Candace Ortiz at Mediaite reported that former New York Times editorial staff Bari Weiss offered a little story to Sen. Tim Scott on her podcast.
“I wanna tell you a little story that I’m not sure if you know,” Weiss began, discussing his proposed police-reform bill that was endorsed by a range of people including Senator Chuck Schumer. The bill didn't pass.
“Well, here’s what happened. I was at the New York Times and you or your staff sent in an op-ed about the bill and why it fell apart,” Weiss recounted. “And this is the part I’m not sure if you know. There was a discussion about the piece and whether or not we should run it. And one colleague, a more senior colleague said to a more junior colleague who was pushing for the piece, ‘Do you think the Republicans really care about minority rights?'”
Scott said "Wow."
“And the more junior colleagues said, ‘I think Tim Scott cares about minority rights.’ And then, and here’s the pretty shocking part. The more senior colleague said, ‘Let’s check with Senator Schumer before we run it,'” Weiss added. She said the younger colleague felt that was unethical, and didn't call.
Weiss asked “Are you surprised to hear that? Or does that story feel kind of representative of the way the media has treated you and maybe some of your colleagues?” Scott said he was "disappointed" but not "surprised."
He added "You have to remember that The Washington Post fact-checked my life." (The Post "Fact Checker" squad pored all over very old records trying to prove Scott exaggerated his humble origins in a 2020 GOP convention speech. We picked that apart here.)
“I can’t tell you how disrespectful and dishonoring that entire process was — went on for three or four months as they went through records to find out whether or not my grandfather actually dropped out of the school in the third grade, their records suggested he dropped out in the fourth grade, but still didn’t learn to read,” he recalled. “They wanted to know if I had somehow hidden my silver spoon and just was using a plastic spoon instead.”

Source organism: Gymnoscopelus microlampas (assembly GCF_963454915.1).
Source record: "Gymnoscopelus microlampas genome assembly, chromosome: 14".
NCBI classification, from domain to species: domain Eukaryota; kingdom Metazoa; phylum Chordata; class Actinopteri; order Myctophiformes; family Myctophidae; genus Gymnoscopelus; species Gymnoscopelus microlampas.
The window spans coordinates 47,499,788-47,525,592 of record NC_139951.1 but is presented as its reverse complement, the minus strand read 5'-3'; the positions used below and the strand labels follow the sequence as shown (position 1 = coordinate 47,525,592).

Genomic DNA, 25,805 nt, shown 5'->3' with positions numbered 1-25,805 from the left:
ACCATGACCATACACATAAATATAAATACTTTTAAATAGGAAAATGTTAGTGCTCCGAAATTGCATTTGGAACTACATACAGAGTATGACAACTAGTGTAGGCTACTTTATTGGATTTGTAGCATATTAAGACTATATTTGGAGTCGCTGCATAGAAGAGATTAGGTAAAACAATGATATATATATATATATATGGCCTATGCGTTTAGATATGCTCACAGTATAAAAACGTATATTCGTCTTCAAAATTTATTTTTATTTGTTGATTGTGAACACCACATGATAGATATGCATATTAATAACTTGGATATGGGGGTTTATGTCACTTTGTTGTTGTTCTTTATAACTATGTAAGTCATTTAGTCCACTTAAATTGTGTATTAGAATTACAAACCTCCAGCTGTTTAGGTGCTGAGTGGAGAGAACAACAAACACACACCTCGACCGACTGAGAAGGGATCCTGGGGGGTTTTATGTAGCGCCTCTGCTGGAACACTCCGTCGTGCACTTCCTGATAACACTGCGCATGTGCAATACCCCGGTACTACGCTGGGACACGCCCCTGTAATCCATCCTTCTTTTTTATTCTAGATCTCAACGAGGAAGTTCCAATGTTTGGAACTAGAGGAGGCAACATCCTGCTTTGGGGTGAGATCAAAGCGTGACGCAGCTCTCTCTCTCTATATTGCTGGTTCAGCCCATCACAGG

“And the more they dug, the more they realized that there was no evidence that disproved the fact that I am, who I say I am and that I experienced what I said I’ve experienced,” he added.
“So there is something in national media that wants to frame any conservatives, particularly Black conservatives as being disingenuous or insincere or a tool for the conservatives. When in fact the Black community is consistently as conservative as any community,” he concluded.
On Newsmax's Spicer & Co. on Friday, I argued that because Scott's op-ed never ran in the paper, we should guess that Schumer was consulted.
Talking on "Spicer & Co." on Newsmax about Bari Weiss telling Sen. Tim Scott in a podcast that a New York Times opinion editor wanted to check with Sen. Charles Schumer before running an op-ed on police reform by Sen. Scott. (It didn't make the cut.) pic.twitter.com/4D2Kk3nKZq— Tim Graham (@TimJGraham) August 13, 2022